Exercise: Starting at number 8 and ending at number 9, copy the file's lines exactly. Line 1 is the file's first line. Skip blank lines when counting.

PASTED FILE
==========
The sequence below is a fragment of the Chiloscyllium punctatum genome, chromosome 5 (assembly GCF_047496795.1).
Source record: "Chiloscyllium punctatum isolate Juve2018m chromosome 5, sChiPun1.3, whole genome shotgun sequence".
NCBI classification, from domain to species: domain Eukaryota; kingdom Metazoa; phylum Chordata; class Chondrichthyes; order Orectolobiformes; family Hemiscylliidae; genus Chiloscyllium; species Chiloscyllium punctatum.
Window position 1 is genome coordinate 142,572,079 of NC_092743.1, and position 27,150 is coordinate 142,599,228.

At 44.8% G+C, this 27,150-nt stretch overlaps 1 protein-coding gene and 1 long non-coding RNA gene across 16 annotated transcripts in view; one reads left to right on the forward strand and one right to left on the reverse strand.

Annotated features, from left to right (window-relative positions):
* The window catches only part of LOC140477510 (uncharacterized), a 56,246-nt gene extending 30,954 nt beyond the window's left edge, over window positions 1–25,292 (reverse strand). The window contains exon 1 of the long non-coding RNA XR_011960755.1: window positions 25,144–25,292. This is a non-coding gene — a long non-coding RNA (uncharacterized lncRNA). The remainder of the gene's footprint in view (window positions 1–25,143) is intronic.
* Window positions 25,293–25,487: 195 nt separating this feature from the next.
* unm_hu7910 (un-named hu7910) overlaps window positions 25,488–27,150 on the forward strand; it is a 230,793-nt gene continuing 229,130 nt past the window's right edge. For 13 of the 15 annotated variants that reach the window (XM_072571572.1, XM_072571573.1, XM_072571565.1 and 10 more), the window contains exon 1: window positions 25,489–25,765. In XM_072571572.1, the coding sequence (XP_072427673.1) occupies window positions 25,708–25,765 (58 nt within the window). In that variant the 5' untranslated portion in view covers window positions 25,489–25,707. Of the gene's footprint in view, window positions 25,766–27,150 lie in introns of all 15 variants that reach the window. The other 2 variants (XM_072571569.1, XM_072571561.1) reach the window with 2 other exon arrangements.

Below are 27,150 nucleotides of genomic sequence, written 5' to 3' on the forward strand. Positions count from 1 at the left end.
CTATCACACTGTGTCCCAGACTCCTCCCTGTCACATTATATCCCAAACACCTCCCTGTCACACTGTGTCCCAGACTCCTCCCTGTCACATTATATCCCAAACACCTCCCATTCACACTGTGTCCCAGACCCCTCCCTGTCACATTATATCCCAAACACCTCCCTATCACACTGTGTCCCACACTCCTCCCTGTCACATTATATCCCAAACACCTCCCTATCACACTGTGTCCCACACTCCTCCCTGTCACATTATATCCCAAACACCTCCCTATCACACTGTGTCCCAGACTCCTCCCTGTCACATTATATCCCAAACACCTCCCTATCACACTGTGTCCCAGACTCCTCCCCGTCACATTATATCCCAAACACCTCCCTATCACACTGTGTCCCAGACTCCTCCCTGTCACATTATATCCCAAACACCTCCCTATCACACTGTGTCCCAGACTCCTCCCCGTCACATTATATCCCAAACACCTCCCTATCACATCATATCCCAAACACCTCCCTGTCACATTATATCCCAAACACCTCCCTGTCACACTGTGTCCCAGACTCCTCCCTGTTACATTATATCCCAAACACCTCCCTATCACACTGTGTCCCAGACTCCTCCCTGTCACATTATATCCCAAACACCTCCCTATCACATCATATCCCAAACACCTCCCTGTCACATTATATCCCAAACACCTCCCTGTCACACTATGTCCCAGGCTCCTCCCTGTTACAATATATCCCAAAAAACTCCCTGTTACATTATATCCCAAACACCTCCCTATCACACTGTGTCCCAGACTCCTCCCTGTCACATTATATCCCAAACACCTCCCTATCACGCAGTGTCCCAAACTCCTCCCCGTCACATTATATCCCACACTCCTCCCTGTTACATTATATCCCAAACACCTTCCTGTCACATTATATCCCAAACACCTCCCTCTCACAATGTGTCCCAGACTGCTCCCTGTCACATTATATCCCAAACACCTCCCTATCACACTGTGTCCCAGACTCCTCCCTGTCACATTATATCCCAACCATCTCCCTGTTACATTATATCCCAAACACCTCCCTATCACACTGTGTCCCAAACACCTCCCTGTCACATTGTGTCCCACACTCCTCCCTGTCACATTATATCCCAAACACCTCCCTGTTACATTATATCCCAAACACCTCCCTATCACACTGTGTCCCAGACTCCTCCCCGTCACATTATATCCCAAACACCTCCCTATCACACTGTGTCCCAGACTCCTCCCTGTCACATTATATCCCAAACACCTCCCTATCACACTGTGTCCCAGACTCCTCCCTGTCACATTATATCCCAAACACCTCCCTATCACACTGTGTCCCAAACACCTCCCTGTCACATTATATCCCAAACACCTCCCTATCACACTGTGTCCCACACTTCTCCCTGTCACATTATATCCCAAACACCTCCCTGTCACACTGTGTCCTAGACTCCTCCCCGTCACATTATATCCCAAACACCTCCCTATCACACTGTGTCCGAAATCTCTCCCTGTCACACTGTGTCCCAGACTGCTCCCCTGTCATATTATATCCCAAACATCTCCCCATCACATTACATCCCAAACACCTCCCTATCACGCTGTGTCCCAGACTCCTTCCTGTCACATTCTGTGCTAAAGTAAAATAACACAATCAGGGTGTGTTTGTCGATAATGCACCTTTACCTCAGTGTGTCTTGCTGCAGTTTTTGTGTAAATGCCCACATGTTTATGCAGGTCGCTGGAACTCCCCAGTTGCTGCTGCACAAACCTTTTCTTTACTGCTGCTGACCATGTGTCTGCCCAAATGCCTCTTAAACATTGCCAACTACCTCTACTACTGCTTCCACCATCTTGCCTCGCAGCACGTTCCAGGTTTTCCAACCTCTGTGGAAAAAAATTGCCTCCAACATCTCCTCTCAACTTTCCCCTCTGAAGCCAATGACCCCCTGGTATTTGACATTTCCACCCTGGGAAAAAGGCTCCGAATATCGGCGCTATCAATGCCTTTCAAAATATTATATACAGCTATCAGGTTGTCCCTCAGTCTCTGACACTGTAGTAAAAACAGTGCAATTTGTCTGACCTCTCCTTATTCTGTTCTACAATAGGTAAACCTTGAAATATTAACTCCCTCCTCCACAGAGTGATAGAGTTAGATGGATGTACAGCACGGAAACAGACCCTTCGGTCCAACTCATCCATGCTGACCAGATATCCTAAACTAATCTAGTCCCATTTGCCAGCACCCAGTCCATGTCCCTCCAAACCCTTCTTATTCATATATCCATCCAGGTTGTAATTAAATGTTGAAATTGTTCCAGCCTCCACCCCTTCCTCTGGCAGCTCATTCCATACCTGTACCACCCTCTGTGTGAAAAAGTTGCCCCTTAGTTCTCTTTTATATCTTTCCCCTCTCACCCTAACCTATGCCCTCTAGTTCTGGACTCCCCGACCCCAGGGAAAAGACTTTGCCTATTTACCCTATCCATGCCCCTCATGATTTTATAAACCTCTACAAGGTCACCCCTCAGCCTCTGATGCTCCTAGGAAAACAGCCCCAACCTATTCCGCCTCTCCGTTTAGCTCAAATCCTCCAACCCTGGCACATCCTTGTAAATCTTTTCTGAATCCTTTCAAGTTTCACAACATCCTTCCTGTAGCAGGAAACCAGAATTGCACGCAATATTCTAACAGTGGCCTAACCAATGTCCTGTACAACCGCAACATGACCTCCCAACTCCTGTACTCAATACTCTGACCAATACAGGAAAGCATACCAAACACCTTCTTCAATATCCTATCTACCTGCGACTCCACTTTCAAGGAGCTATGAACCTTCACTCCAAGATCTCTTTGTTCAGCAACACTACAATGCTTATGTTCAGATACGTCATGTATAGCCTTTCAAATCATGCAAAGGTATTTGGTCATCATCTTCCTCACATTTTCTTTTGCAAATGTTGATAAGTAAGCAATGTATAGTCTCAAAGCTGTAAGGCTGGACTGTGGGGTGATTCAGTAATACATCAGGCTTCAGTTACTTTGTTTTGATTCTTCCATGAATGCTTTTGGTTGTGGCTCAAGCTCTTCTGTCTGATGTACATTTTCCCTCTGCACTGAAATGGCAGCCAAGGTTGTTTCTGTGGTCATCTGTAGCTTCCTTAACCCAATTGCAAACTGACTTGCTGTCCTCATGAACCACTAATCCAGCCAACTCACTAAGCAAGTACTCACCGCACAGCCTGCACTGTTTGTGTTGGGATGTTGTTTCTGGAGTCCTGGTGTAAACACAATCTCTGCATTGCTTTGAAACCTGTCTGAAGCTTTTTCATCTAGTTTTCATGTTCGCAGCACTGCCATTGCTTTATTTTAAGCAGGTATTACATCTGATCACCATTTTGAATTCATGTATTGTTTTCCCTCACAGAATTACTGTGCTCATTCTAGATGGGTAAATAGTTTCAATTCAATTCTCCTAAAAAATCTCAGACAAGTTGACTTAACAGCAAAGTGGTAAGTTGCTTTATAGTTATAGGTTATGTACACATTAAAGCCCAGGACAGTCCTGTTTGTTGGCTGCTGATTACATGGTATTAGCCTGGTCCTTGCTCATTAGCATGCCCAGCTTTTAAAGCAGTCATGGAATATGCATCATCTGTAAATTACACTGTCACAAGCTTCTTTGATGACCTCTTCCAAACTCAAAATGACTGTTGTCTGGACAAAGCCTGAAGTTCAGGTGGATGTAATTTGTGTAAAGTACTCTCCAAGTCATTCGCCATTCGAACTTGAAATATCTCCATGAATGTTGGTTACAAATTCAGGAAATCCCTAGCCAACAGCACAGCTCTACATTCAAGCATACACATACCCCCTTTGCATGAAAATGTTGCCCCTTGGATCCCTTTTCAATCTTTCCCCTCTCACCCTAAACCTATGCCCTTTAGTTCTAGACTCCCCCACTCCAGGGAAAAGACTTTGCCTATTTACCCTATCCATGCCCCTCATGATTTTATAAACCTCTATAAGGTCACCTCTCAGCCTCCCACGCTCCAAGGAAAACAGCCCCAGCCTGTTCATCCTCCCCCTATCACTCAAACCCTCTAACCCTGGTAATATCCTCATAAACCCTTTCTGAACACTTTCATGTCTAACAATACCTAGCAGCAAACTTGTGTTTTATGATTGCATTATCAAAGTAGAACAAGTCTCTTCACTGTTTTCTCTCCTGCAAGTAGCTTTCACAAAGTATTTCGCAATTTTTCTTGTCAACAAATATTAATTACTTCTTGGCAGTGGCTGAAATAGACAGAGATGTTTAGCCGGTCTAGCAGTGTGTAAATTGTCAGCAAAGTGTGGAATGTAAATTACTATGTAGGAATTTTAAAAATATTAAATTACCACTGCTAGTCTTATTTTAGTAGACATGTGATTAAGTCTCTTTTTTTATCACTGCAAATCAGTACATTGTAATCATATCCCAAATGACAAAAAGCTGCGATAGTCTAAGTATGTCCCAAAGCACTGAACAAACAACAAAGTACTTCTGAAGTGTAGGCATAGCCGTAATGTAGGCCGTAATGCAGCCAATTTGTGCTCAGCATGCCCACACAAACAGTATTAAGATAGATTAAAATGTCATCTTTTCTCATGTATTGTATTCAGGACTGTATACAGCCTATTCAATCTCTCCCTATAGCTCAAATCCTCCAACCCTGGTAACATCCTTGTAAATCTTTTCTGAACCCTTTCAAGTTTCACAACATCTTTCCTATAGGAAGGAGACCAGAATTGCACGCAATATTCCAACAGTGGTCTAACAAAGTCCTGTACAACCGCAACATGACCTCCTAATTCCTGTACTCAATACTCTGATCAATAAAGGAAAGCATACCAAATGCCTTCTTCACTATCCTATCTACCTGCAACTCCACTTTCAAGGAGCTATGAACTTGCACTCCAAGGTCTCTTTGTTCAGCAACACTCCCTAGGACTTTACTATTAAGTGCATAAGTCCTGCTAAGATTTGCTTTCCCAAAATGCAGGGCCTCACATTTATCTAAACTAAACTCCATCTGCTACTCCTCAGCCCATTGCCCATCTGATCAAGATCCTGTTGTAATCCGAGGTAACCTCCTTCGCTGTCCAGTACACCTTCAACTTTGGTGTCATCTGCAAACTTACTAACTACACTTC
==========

* Window positions 25,293–25,487: 195 nt separating this feature from the next.
* unm_hu7910 (un-named hu7910) overlaps window positions 25,488–27,150 on the forward strand; it is a 230,793-nt gene continuing 229,130 nt past the window's right edge. For 13 of the 15 annotated variants that reach the window (XM_072571572.1, XM_072571573.1, XM_072571565.1 and 10 more), the window contains exon 1: window positions 25,489–25,765. In XM_072571572.1, the coding sequence (XP_072427673.1) occupies window positions 25,708–25,765 (58 nt within the window). In that variant the 5' untranslated portion in view covers window positions 25,489–25,707. Of the gene's footprint in view, window positions 25,766–27,150 lie in introns of all 15 variants that reach the window. The other 2 variants (XM_072571569.1, XM_072571561.1) reach the window with 2 other exon arrangements.